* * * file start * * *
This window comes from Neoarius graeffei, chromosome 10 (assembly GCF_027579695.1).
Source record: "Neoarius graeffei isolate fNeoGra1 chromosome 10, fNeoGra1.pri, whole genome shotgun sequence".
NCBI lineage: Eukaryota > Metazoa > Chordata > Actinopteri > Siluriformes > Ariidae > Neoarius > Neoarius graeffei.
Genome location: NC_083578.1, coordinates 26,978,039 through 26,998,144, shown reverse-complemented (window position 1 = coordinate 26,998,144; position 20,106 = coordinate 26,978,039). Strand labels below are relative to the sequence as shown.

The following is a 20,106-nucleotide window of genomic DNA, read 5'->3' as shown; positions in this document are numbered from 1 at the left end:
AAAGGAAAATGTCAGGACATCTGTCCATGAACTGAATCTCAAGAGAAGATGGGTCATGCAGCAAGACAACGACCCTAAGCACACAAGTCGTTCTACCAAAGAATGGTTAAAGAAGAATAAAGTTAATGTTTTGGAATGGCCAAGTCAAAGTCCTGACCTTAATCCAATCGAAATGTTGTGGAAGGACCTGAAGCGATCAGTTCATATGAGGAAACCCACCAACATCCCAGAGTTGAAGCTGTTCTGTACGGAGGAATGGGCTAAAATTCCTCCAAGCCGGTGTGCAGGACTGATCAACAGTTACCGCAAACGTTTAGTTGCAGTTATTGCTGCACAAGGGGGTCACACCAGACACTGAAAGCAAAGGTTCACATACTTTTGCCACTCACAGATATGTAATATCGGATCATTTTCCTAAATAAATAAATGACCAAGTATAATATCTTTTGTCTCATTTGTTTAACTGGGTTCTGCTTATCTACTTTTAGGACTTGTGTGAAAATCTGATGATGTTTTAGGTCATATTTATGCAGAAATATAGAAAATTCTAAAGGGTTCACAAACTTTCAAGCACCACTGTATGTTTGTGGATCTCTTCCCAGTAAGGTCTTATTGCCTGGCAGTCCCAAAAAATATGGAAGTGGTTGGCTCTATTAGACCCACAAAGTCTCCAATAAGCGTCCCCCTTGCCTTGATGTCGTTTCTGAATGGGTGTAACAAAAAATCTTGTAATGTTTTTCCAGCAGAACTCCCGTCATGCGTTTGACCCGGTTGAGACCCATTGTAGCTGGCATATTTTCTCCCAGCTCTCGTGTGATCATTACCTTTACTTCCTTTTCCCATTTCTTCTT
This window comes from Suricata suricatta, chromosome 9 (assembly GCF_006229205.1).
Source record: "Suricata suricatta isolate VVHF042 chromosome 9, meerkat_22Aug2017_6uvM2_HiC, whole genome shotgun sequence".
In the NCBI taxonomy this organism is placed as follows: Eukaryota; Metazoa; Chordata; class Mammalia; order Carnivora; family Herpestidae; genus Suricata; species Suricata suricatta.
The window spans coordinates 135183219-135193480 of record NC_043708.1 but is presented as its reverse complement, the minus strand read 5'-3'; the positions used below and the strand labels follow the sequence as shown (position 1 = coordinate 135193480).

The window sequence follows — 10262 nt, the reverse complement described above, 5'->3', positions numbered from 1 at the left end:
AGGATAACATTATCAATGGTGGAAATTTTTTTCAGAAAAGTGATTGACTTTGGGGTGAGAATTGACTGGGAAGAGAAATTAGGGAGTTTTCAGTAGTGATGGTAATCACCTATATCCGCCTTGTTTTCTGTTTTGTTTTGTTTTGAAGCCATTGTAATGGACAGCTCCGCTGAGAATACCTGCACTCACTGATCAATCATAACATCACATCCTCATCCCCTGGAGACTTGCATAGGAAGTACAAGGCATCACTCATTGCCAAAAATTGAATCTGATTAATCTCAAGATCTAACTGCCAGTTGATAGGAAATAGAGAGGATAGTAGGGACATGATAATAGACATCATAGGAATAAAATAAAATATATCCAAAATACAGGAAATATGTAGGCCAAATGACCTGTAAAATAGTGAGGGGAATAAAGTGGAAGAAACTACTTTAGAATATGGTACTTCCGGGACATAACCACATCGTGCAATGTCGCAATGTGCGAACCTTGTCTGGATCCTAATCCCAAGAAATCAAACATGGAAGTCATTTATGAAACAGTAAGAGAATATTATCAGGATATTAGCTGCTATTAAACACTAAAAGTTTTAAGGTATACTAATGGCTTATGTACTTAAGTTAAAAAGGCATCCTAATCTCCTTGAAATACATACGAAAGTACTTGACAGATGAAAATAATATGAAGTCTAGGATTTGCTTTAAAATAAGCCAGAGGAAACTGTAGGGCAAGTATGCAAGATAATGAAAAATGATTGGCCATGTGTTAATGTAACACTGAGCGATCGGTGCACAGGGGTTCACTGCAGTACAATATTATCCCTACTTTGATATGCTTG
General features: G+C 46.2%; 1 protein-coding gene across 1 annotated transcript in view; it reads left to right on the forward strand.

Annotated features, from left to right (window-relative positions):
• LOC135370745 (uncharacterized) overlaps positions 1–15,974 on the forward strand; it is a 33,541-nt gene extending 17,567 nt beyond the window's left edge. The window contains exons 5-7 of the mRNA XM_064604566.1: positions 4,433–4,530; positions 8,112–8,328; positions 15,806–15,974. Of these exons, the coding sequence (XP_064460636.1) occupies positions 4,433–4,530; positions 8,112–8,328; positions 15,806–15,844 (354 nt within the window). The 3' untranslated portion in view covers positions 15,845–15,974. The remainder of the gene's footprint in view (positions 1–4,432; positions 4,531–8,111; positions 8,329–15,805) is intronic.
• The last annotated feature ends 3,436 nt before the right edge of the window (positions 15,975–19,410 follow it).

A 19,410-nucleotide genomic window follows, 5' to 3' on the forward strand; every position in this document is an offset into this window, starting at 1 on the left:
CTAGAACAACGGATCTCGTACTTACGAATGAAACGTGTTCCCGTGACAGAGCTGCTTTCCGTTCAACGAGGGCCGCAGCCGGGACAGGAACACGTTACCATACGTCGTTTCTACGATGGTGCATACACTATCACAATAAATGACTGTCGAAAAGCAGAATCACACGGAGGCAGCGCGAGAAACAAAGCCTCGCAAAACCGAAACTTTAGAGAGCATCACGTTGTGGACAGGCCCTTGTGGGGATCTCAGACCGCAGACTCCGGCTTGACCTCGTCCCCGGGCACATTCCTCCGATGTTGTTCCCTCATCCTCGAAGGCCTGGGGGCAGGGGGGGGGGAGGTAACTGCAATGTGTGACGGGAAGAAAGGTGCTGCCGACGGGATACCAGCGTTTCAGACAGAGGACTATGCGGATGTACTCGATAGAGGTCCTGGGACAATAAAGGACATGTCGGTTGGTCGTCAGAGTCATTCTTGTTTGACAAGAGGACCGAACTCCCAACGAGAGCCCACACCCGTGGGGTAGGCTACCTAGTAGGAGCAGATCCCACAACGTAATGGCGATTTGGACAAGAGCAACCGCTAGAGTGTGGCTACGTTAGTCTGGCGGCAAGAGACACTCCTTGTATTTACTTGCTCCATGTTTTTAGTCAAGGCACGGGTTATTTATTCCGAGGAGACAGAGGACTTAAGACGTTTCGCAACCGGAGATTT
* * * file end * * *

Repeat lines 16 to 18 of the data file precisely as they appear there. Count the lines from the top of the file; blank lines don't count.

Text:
• The last annotated feature ends 3,436 nt before the right edge of the window (positions 15,975–19,410 follow it).

A 19,410-nucleotide genomic window follows, 5' to 3' on the forward strand; every position in this document is an offset into this window, starting at 1 on the left:
CTAGAACAACGGATCTCGTACTTACGAATGAAACGTGTTCCCGTGACAGAGCTGCTTTCCGTTCAACGAGGGCCGCAGCCGGGACAGGAACACGTTACCATACGTCGTTTCTACGATGGTGCATACACTATCACAATAAATGACTGTCGAAAAGCAGAATCACACGGAGGCAGCGCGAGAAACAAAGCCTCGCAAAACCGAAACTTTAGAGAGCATCACGTTGTGGACAGGCCCTTGTGGGGATCTCAGACCGCAGACTCCGGCTTGACCTCGTCCCCGGGCACATTCCTCCGATGTTGTTCCCTCATCCTCGAAGGCCTGGGGGCAGGGGGGGGGGAGGTAACTGCAATGTGTGACGGGAAGAAAGGTGCTGCCGACGGGATACCAGCGTTTCAGACAGAGGACTATGCGGATGTACTCGATAGAGGTCCTGGGACAATAAAGGACATGTCGGTTGGTCGTCAGAGTCATTCTTGTTTGACAAGAGGACCGAACTCCCAACGAGAGCCCACACCCGTGGGGTAGGCTACCTAGTAGGAGCAGATCCCACAACGTAATGGCGATTTGGACAAGAGCAACCGCTAGAGTGTGGCTACGTTAGTCTGGCGGCAAGAGACACTCCTTGTATTTACTTGCTCCATGTTTTTAGTCAAGGCACGGGTTATTTATTCCGAGGAGACAGAGGACTTAAGACGTTTCGCAACCGGAGATTT